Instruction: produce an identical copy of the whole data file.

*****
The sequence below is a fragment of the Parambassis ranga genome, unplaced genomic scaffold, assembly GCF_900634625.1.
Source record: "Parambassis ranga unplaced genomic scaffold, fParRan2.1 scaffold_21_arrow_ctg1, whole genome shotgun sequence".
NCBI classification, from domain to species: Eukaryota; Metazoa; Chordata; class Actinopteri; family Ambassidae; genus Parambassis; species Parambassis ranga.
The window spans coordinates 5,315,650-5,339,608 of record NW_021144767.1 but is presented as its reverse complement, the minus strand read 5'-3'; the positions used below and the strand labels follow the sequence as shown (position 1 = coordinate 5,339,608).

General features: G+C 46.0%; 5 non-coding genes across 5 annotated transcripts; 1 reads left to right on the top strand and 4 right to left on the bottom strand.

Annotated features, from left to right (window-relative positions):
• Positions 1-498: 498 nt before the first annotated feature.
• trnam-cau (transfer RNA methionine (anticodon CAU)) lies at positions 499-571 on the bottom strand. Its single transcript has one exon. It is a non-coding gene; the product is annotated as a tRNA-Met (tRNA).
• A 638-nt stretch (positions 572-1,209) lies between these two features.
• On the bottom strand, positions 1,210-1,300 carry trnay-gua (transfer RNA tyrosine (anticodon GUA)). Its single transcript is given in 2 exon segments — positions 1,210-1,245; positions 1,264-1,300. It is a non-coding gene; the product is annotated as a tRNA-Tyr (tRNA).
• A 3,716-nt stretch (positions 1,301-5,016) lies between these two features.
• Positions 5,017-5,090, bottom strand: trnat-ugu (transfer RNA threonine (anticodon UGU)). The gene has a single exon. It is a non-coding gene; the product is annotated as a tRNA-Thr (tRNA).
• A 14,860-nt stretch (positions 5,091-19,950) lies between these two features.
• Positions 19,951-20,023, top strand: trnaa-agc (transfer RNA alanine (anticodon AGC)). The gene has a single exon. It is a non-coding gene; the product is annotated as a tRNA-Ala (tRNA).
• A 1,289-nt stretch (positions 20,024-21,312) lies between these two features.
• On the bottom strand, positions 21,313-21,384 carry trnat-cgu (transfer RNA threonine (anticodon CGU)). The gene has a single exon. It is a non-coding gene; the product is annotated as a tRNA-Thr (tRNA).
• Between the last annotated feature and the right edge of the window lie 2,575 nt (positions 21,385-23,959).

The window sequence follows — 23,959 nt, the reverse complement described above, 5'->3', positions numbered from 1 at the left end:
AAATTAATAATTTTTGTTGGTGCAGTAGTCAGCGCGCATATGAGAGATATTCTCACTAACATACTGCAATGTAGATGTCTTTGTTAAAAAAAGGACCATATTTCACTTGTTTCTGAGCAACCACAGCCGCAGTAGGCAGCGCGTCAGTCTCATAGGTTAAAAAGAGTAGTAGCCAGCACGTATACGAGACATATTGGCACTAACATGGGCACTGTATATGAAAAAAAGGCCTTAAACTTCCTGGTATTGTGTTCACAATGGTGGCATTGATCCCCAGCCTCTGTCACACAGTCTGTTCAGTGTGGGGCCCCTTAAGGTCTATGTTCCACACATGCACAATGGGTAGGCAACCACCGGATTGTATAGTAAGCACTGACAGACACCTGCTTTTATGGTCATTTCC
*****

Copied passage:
The sequence below is a fragment of the Parambassis ranga genome, unplaced genomic scaffold, assembly GCF_900634625.1.
Source record: "Parambassis ranga unplaced genomic scaffold, fParRan2.1 scaffold_21_arrow_ctg1, whole genome shotgun sequence".
NCBI classification, from domain to species: Eukaryota; Metazoa; Chordata; class Actinopteri; family Ambassidae; genus Parambassis; species Parambassis ranga.
The window spans coordinates 5,315,650-5,339,608 of record NW_021144767.1 but is presented as its reverse complement, the minus strand read 5'-3'; the positions used below and the strand labels follow the sequence as shown (position 1 = coordinate 5,339,608).

General features: G+C 46.0%; 5 non-coding genes across 5 annotated transcripts; 1 reads left to right on the top strand and 4 right to left on the bottom strand.

Annotated features, from left to right (window-relative positions):
• Positions 1-498: 498 nt before the first annotated feature.
• trnam-cau (transfer RNA methionine (anticodon CAU)) lies at positions 499-571 on the bottom strand. Its single transcript has one exon. It is a non-coding gene; the product is annotated as a tRNA-Met (tRNA).
• A 638-nt stretch (positions 572-1,209) lies between these two features.
• On the bottom strand, positions 1,210-1,300 carry trnay-gua (transfer RNA tyrosine (anticodon GUA)). Its single transcript is given in 2 exon segments — positions 1,210-1,245; positions 1,264-1,300. It is a non-coding gene; the product is annotated as a tRNA-Tyr (tRNA).
• A 3,716-nt stretch (positions 1,301-5,016) lies between these two features.
• Positions 5,017-5,090, bottom strand: trnat-ugu (transfer RNA threonine (anticodon UGU)). The gene has a single exon. It is a non-coding gene; the product is annotated as a tRNA-Thr (tRNA).
• A 14,860-nt stretch (positions 5,091-19,950) lies between these two features.
• Positions 19,951-20,023, top strand: trnaa-agc (transfer RNA alanine (anticodon AGC)). The gene has a single exon. It is a non-coding gene; the product is annotated as a tRNA-Ala (tRNA).
• A 1,289-nt stretch (positions 20,024-21,312) lies between these two features.
• On the bottom strand, positions 21,313-21,384 carry trnat-cgu (transfer RNA threonine (anticodon CGU)). The gene has a single exon. It is a non-coding gene; the product is annotated as a tRNA-Thr (tRNA).
• Between the last annotated feature and the right edge of the window lie 2,575 nt (positions 21,385-23,959).

The window sequence follows — 23,959 nt, the reverse complement described above, 5'->3', positions numbered from 1 at the left end:
AAATTAATAATTTTTGTTGGTGCAGTAGTCAGCGCGCATATGAGAGATATTCTCACTAACATACTGCAATGTAGATGTCTTTGTTAAAAAAAGGACCATATTTCACTTGTTTCTGAGCAACCACAGCCGCAGTAGGCAGCGCGTCAGTCTCATAGGTTAAAAAGAGTAGTAGCCAGCACGTATACGAGACATATTGGCACTAACATGGGCACTGTATATGAAAAAAAGGCCTTAAACTTCCTGGTATTGTGTTCACAATGGTGGCATTGATCCCCAGCCTCTGTCACACAGTCTGTTCAGTGTGGGGCCCCTTAAGGTCTATGTTCCACACATGCACAATGGGTAGGCAACCACCGGATTGTATAGTAAGCACTGACAGACACCTGCTTTTATGGTCATTTCC